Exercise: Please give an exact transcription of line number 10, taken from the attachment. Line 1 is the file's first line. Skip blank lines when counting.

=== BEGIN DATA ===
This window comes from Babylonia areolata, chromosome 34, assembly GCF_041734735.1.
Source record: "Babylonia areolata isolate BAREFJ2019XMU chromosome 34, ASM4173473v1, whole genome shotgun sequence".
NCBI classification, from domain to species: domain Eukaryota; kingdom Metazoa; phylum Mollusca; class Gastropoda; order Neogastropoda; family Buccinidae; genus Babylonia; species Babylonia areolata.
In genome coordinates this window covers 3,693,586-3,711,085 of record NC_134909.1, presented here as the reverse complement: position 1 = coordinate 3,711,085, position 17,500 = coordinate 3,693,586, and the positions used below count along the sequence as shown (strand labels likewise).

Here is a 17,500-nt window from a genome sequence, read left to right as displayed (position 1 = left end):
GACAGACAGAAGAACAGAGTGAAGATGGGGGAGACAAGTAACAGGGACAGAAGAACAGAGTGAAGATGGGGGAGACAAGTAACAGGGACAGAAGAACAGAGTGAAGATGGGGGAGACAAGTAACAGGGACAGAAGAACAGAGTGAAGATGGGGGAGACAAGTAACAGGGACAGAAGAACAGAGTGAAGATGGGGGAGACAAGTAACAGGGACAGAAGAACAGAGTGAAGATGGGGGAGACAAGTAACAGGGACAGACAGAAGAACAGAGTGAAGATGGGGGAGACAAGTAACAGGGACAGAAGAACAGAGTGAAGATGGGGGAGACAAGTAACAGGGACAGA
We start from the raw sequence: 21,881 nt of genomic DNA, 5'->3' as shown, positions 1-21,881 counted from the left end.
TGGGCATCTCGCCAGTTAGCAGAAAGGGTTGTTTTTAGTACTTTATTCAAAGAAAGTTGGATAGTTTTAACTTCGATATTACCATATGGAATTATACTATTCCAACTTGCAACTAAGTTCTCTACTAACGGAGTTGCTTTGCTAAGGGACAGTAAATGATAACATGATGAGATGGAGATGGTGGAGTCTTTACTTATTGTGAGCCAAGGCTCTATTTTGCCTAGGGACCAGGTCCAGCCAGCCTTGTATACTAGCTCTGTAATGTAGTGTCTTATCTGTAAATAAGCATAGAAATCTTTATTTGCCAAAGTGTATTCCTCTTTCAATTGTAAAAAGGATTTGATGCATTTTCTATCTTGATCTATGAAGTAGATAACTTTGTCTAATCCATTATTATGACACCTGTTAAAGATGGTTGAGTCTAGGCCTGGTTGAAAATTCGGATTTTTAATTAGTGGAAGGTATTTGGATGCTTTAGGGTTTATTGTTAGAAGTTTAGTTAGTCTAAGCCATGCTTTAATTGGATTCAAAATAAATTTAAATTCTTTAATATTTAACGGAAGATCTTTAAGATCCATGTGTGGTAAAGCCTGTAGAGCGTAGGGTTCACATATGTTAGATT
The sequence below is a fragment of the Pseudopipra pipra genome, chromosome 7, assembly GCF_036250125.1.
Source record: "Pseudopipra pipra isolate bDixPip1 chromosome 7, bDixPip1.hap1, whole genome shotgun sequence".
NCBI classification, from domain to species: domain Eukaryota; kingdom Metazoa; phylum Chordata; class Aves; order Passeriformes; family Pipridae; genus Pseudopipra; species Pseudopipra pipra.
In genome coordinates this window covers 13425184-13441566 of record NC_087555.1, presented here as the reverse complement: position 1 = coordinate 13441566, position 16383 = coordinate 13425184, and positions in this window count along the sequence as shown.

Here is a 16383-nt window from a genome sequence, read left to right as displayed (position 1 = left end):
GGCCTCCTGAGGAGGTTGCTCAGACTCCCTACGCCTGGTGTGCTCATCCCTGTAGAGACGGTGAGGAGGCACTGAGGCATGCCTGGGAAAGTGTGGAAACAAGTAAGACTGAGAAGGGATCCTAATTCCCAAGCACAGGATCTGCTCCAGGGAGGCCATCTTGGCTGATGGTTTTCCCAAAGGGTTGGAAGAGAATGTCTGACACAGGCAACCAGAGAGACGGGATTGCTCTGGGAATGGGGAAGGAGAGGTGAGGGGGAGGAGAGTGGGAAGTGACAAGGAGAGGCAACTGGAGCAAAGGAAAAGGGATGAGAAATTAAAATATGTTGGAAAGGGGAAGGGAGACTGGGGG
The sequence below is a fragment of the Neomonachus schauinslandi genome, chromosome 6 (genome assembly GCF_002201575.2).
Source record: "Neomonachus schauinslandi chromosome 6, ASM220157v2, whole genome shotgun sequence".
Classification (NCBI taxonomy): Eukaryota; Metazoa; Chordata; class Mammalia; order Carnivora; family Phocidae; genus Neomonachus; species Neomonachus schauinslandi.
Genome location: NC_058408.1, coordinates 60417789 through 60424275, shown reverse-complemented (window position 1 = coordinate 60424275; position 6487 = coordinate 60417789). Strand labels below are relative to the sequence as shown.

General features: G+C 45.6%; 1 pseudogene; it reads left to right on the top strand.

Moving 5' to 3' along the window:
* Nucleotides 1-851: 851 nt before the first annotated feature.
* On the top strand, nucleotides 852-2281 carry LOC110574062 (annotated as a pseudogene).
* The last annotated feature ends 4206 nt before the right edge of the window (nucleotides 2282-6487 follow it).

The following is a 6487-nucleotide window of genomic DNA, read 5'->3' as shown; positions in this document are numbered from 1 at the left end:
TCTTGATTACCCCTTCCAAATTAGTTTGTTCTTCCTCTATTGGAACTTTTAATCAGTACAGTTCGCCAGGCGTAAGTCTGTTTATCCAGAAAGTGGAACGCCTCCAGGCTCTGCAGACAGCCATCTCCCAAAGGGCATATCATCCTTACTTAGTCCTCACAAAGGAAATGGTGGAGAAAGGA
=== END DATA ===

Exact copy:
Source record: "Pseudopipra pipra isolate bDixPip1 chromosome 7, bDixPip1.hap1, whole genome shotgun sequence".